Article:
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Air Force wants to boost F-16 flights at Tucson airport Guard base

Two U.S. Air Force B-1B Lancers assigned to the 37th Expeditionary Bomb Squadron, deployed from Ellsworth Air Force Base, South Dakota, flew from Andersen Air Force Base, Guam, for a 10-hour mission, flying in the vicinity of Kyushu, Japan, the East China Sea, and the Korean peninsula, Aug. 7, 2017 (HST). During the mission, the B-1s were joined by Japan Air Self-Defense Force F-15s as well as Republic of Korea Air Force KF-16 fighter jets, performing two sequential bilateral missions. These flights with Japan and the Republic of Korea (ROK) demonstrate solidarity between Japan, ROK and the U.S. to defend against provocative and destabilizing actions in the Pacific theater. (Courtesy photo)
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The Air National Guard has proposed an increase in F-16 flight operations at the Guard’s 162nd Wing at Tucson International Airport starting in late 2019, as a training unit of the Taiwan Air Force moves to Tucson from Luke Air Force Base near Phoenix.

The Air Force’s Air Education and Training Command has filed a draft environmental assessment that would allow the basing of 14 Taiwanese F-16s and related personnel at the 162nd Wing by December 2019.

That addition will come after a training contingent of the Iraqi Air Force is scheduled to exit the Tucson base in June, partially offsetting the effect of the additional Taiwanese jets, according to the draft environmental study.

After the Taiwan unit arrives, the annual number of training operations — counted as individual takeoffs, landings and practice runs — is expected to increase by about 16 percent.

The environmental assessment, developed in cooperation with the Federal Aviation Administration, also covers the construction of a new gate and security complex on South Park Avenue just south of East Valencia Road.

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The draft assessment, part of a process required under the National Environmental Policy Act, includes a finding that the training changes and construction projects will have “no significant impact” on the local environment and community. It also found that a more extensive environmental impact statement is not required.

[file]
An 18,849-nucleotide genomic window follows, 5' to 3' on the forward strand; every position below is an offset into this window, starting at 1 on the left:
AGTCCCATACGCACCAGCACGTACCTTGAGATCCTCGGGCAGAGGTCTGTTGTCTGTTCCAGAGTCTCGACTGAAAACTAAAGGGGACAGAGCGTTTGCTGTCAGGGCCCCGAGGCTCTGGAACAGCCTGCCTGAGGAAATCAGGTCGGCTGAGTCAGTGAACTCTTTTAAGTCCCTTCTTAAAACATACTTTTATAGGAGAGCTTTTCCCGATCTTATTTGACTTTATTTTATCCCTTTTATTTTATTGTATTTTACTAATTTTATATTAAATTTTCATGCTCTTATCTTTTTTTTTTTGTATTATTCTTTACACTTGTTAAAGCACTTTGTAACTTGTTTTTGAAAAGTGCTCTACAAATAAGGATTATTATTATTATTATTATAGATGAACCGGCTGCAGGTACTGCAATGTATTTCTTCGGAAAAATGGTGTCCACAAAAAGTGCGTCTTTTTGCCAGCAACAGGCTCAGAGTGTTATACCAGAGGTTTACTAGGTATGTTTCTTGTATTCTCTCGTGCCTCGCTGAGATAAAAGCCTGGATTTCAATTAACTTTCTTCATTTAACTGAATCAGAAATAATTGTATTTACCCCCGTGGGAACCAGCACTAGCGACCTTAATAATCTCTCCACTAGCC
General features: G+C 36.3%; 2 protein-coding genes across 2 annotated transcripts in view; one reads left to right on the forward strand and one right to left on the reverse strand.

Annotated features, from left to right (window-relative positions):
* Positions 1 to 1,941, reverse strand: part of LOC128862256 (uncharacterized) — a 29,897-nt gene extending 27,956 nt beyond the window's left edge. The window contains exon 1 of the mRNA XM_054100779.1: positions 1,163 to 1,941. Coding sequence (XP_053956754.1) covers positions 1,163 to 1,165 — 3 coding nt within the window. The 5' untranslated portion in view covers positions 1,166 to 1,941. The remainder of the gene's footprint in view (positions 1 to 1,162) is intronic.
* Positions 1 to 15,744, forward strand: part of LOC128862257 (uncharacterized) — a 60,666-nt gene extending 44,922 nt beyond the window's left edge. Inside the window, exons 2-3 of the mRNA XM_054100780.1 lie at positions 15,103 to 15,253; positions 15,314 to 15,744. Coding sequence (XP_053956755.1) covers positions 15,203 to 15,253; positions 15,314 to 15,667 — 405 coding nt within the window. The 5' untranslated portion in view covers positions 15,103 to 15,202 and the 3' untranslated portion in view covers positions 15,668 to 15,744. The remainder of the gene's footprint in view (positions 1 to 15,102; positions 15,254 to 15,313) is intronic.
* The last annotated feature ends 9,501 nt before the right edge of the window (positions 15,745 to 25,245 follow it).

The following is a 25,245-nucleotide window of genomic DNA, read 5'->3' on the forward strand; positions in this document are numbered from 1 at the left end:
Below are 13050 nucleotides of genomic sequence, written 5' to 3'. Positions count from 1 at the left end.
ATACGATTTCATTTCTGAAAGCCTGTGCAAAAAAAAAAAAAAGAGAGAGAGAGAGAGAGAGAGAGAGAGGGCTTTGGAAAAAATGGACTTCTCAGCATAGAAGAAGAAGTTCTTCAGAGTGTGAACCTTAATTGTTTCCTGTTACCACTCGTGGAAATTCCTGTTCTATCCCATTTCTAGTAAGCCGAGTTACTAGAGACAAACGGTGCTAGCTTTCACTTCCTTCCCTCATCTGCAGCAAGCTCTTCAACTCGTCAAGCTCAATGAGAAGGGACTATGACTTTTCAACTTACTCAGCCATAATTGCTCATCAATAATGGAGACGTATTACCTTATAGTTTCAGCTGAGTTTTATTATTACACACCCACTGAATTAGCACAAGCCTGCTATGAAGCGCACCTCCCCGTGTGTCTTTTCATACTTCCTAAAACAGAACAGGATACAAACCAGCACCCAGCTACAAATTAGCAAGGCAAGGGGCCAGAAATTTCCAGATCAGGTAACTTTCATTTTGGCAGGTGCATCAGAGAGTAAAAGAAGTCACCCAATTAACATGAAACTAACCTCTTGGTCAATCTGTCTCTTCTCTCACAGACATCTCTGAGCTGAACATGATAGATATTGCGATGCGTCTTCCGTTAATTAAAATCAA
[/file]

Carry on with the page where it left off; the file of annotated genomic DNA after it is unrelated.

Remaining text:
The draft was issued by the Air Force on July 1, according to an Air National Guard public information officer, but it had not been published in the Federal Register as of July 7.

The public typically has 30 days from publication of such environmental assessments to file comments on the plan, which will be formalized in a final environmental assessment.

According to the draft environmental assessment, the Air Force needs to move 14 F-16s and 191 associated personnel of the Taiwan Air Force — and eventually all the F-16s currently based at Luke — to accommodate the basing of 144 F-35A Lightning II stealth fighters at Luke, the biggest Air Force F-35 training site.

Those moves are part of a longer-term plan to shift F-16s to other bases to make way for the F-35, which will eventually replace the F-16 and most other fighters, including a plan to base an Air Force Reserve F-16 unit at Davis-Monthan Air Force Base.

But F-16s are still being produced for foreign allies, and the U.S. is expecting to support foreign pilot and maintenance training for decades at sites including the 162nd Wing — the Air Guard’s largest fighter wing and the main site for training foreign F-16 training.

The departure of the Iraqi training and its eight F-16s and the addition of the Taiwanese planes will result in a net increase of six F-16s at the 162nd, the study shows.

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The proposed increase in flight operations to a projected 31,723 annually would still be fewer than the maximum 40,000 annual operations the 162nd Wing agreed to under a 2014 agreement with the Tucson Airport Authority, the study notes.